Modelling and Trading the Soybean-Oil Crush Spread with Recurrent and Higher Order Networks: A Comparative Analysis

Modelling and Trading the Soybean-Oil Crush Spread with Recurrent and Higher Order Networks: A Comparative Analysis

Christian L. Dunis (CIBEF and Liverpool John Moores University, UK), Jason Laws (CIBEF and Liverpool John Moores University, UK) and Ben Evans (CIBEF and Dresdner-Kleinwort-Wasserstein in Frankfurt, Germany)
Copyright: © 2009 |Pages: 19
DOI: 10.4018/978-1-59904-897-0.ch016
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Abstract

This chapter investigates the soybean-oil “crush” spread, that is the profit margin gained by processing soybeans into soyoil. Soybeans form a large proportion (over 1/5th) of the agricultural output of US farmers and the profit margins gained will therefore have a wide impact on the US economy in general. The chapter uses a number of techniques to forecast and trade the soybean crush spread. A traditional regression analysis is used as a benchmark against more sophisticated models such as a MultiLayer Perceptron (MLP), Recurrent Neural Networks and Higher Order Neural Networks. These are then used to trade the spread, the implementation of a number of filtering techniques as used in the literature are utilised to further refine the trading statistics of the models. The results show that the best model before transactions costs both in- and out-of-sample is the Recurrent Network generating a superior risk adjusted return to all other models investigated. However in the case of most of the models investigated the cost of trading the spread all but eliminates any profit potential.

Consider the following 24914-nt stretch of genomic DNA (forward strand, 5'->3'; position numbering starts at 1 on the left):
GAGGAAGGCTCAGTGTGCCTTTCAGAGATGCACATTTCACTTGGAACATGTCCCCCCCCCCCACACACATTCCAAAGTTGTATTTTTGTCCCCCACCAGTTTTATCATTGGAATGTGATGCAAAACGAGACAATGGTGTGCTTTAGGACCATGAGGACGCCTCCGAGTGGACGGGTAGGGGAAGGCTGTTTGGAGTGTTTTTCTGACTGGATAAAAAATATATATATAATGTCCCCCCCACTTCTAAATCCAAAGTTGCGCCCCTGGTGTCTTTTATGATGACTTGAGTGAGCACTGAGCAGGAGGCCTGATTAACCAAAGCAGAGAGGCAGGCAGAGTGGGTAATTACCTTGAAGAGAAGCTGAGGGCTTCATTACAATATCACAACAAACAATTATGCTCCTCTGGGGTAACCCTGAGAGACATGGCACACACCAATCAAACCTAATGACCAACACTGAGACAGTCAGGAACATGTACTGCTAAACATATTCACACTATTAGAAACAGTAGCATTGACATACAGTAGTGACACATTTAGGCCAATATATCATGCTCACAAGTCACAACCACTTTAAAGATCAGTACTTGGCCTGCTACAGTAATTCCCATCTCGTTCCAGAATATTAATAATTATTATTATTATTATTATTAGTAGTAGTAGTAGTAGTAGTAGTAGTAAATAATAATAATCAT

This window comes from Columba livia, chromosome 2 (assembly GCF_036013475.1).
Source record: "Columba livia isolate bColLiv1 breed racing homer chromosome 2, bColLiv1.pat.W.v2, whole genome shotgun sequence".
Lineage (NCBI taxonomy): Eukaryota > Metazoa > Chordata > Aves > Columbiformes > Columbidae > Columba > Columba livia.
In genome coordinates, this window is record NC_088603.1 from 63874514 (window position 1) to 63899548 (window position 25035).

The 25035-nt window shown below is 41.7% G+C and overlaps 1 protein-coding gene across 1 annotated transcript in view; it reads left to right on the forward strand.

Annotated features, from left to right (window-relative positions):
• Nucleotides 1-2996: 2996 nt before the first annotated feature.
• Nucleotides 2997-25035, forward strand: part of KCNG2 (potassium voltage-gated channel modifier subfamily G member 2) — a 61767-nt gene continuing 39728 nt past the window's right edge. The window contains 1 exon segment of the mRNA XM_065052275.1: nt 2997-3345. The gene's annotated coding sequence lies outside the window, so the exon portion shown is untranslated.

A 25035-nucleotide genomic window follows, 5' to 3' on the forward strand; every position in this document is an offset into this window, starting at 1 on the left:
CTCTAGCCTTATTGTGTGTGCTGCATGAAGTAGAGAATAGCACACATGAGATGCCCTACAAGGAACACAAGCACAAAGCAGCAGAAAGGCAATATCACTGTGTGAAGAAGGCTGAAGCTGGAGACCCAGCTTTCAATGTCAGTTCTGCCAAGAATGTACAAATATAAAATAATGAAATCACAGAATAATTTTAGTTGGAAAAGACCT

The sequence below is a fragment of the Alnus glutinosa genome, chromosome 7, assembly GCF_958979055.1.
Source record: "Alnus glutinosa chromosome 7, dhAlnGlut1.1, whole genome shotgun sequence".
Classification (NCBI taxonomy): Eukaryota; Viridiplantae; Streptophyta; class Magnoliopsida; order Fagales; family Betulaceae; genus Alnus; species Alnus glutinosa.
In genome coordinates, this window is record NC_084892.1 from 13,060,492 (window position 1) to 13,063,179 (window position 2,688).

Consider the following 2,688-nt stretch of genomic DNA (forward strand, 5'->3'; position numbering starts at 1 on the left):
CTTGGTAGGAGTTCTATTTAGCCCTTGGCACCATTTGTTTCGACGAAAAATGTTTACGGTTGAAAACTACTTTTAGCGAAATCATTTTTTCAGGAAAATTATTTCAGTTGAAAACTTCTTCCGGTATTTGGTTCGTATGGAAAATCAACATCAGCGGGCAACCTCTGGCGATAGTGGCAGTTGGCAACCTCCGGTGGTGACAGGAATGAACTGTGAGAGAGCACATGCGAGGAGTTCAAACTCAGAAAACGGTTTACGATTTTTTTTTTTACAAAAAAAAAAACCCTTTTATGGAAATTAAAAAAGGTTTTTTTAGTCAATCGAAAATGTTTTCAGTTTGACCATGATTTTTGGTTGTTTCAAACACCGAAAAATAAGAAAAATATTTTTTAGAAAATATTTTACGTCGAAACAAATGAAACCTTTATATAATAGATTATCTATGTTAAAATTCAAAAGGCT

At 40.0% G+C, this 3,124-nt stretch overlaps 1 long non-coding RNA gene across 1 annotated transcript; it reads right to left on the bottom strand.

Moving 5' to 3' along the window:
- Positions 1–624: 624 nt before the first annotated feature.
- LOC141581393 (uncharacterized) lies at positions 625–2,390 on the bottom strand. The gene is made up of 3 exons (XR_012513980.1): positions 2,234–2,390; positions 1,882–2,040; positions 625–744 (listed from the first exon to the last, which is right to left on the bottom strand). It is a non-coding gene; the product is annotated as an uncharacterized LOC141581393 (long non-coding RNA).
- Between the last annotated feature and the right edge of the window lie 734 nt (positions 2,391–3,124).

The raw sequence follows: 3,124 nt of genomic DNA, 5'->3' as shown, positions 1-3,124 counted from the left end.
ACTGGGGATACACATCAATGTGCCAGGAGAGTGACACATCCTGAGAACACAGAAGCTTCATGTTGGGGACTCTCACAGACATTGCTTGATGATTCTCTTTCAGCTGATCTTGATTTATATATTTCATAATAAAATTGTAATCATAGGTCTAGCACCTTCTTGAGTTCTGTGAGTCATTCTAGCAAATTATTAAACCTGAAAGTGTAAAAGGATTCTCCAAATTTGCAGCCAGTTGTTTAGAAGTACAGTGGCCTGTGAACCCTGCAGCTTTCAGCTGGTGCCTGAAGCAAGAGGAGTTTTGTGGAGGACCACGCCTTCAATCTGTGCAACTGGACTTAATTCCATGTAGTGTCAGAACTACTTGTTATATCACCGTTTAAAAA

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Introduction

Motivation for this chapter is taken from Dunis et al. (2005) who discover that trading the Gasoline Crack spread can lead to abnormal out-of-sample returns especially when traded using the neural network architectures described here. Further it is discovered that the application of a filter can further refine the trading statistics achieved. The Soybean Crush Spread can be interpreted as the profit margin gained by processing soybeans into soybean oil and soybean meal. It is simply the monetary difference between 1 bushel of soybeans on the one side and 1 bushel’s worth of soybean oil and 1 bushel’s worth of soybean meal on the other, all three of which have futures contracts that are traded on the Chicago Board of Trade (CBOT). The focus of this chapter will be the spread between soybeans and soybean oil henceforth called “soybean-oil spread.”

Although large scale production of soybeans occurred only after the 2nd World War soybeans are now very important to US agriculture. In 2004 around 23% of all crops (by acre) planted in the US were soybeans. Approximately 400,000 farmers harvest 3.1 billion bushels of soybeans annually. Approximately 39 million tons of soymeal and about 18,800 million pounds of soybean oil was manufactured in the US.1 It is easy to underestimate the impact soybean prices have on the US economy, and in particular the agricultural economy.